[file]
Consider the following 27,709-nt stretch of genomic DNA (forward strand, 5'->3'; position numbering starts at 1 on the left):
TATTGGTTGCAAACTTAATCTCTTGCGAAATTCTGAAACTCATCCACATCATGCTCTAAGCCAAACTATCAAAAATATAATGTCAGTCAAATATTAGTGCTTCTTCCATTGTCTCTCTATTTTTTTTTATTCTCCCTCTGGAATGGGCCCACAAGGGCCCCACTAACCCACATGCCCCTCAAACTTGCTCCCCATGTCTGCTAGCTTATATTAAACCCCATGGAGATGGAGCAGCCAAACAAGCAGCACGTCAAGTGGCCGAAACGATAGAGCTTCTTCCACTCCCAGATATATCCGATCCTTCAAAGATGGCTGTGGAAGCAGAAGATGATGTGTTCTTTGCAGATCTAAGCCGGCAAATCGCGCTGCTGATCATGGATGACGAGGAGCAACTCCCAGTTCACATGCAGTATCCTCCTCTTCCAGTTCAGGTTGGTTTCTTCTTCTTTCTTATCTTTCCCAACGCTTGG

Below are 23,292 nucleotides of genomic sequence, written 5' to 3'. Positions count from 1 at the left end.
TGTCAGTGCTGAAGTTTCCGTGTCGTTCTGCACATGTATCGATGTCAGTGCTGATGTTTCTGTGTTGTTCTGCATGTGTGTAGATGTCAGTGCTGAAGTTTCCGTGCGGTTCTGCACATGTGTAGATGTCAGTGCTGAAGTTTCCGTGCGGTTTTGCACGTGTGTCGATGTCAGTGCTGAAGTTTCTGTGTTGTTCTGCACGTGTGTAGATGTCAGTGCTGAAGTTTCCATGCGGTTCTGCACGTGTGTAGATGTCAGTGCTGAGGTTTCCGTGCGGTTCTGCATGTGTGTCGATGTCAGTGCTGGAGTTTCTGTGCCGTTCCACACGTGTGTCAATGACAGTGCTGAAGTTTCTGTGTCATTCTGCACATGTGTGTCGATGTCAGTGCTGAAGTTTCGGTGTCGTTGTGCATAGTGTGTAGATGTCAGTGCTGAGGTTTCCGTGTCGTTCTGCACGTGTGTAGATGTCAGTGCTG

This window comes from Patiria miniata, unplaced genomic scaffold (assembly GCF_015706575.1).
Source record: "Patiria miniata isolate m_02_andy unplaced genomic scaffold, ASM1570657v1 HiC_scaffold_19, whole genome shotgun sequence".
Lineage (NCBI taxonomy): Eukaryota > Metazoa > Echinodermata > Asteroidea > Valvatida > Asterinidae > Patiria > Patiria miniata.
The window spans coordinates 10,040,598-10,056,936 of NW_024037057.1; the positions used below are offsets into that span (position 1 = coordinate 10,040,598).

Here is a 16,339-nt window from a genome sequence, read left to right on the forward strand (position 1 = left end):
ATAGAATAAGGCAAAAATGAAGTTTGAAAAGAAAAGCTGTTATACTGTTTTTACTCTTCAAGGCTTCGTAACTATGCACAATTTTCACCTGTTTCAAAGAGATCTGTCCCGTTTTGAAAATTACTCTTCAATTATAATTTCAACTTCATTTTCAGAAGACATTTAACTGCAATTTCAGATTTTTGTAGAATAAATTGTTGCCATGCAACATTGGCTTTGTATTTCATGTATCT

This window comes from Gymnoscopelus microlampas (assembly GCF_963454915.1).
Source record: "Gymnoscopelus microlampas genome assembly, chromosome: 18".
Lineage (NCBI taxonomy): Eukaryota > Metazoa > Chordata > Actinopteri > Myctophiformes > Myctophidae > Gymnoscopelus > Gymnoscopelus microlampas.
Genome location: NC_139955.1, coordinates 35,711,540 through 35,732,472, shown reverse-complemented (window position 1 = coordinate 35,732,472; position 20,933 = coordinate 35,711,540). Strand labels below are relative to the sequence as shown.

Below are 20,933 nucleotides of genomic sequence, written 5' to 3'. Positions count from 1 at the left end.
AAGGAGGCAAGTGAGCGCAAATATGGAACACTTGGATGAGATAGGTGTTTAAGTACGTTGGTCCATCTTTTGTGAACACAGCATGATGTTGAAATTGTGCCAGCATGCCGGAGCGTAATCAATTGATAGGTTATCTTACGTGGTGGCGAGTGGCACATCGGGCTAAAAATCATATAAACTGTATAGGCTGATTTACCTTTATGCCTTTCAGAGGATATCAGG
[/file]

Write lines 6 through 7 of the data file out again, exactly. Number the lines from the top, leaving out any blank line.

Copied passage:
Source record: "Patiria miniata isolate m_02_andy unplaced genomic scaffold, ASM1570657v1 HiC_scaffold_19, whole genome shotgun sequence".
Lineage (NCBI taxonomy): Eukaryota > Metazoa > Echinodermata > Asteroidea > Valvatida > Asterinidae > Patiria > Patiria miniata.